by Catharine Bramkamp
I am surrounded by professional photographers. My husband works for a professional camera bag company and is an accomplished photographer. My youngest son is an accomplished photographer; his photograph graces the cover of my book, Ammonia Sunrise. My father was an excellent photographer. My grandparents – prolific. But I just want to have fun. The pressures inherit in wielding expensive equipment is too much for me. What if the photo is not worthy? What if the object I focus on is not important? It’s not about the film anymore, although that used to be a consideration. I remember when the photo had to be worthy of the film and the process: the film stock, the printing, sorting, displaying, and the overall performance. Back in the good old days, I would often just buy a fifty cent postcard with an image created by a photographer more talented than I and call it “good.”
On a recent trip, I brought along a real camera. Trailing advice and directions from both son and husband, I was determined to do right. The camera was small, but just bulky enough to not fit in any pocket or slide into any purse. It took me quite a while to focus the camera, line up the shot and frame it (my husband’s admonishment). Every picture was a project: I would pull out the camera, remove the lens cap, focus, line up the shot, frame it, take the picture, and stuff it all back. I was traveling with my mother and was in charge of photography because she cuts off the heads of her subjects in every frame (it’s a gift).
Pull out camera; adjust; remove lens cap; turn on; turn off. I know that doesn’t sound like much of an effort, but the time it took was enough to slow me down, and unless I planned to stalk the deserts of Syria with the camera held to my eye the whole trip, I knew was going to miss photographic opportunities.
Then the battery died in the middle of Ephesus, right before I reached the library, immediately before the sun broke through and illuminated the entire iconic edifice. Frustrated, I whipped out my iPhone and took the photo. What a joy! I lifted the phone and snapped.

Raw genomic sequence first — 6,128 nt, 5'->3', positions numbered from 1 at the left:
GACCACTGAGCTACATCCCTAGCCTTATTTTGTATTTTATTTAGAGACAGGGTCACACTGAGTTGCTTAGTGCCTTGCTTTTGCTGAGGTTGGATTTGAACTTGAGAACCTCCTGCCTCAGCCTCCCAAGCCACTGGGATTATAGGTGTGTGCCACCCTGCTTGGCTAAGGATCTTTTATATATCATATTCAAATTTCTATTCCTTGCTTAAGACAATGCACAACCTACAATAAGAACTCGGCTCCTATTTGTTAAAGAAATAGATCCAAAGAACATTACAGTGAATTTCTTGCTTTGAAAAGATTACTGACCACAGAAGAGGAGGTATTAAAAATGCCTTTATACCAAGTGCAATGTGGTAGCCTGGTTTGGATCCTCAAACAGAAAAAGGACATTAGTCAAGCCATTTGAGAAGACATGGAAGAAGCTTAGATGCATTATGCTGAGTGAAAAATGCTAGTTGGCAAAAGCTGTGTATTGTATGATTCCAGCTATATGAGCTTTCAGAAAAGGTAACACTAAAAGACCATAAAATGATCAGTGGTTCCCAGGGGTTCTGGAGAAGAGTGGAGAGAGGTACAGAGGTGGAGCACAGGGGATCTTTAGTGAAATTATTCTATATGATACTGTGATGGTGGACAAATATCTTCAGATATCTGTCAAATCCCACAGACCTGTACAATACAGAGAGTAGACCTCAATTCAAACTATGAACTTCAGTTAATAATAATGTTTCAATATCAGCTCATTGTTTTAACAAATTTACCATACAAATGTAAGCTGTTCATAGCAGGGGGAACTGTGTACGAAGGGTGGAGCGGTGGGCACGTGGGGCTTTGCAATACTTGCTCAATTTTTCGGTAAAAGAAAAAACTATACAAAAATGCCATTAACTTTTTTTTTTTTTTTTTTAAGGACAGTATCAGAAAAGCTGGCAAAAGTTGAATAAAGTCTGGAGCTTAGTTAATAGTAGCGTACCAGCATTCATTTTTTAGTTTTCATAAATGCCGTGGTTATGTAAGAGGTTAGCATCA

It was a revelation. All of sudden I was free to grab any moment – a specific light, an interesting stump, or a rock. (I have a great picture of a rock.) Armed with just a phone, I didn’t need to exude any pretext that I knew what the hell I was doing. I was just a writer with a phone taking photos of my feet (that was an accident). I entered an entirely different consciousness with my phone
Bonus – I stood in front of a sign that warned: No Cameras. I didn’t have a camera did I? I had a phone. The joys of semantics.
What does this have to do with writing?
Are you waiting to sign up for the perfect writing retreat or workshop? Are you waiting for the contract from a publisher before you even write a word? Are you longing for a new computer, confident that will do the trick? Are you waiting to retire? To be wealthy? To inherit? Are you over-thinking the process? Yes, you are.
Don’t wrestle with too much expertise and fancy equipment like I did. Just as I learned to take any picture, and thus have far more photos with which to play, you can write on anything if you really want to write. I’ve written poems on scraps of paper, napkins and the backs of sales receipts. (The receipts from Costco have plenty of room on the back.)
So take a picture. Send it to me.
Catharine Bramkamp is the author of Don’t Write Like You Talk: A Smart Girl’s Guide to Writing and Editing (3L Publishing). She holds two degrees in English, has published hundreds of newspaper and magazines articles and a handful of novels, including three in The Real Estate Diva Mystery series. She has published two essays in the Chicken Soup for the Soul anthologies. She is an adjunct professor of writing for two colleges and is a successful writing coach. Visit her website at: www.YourBookStartsHere.com
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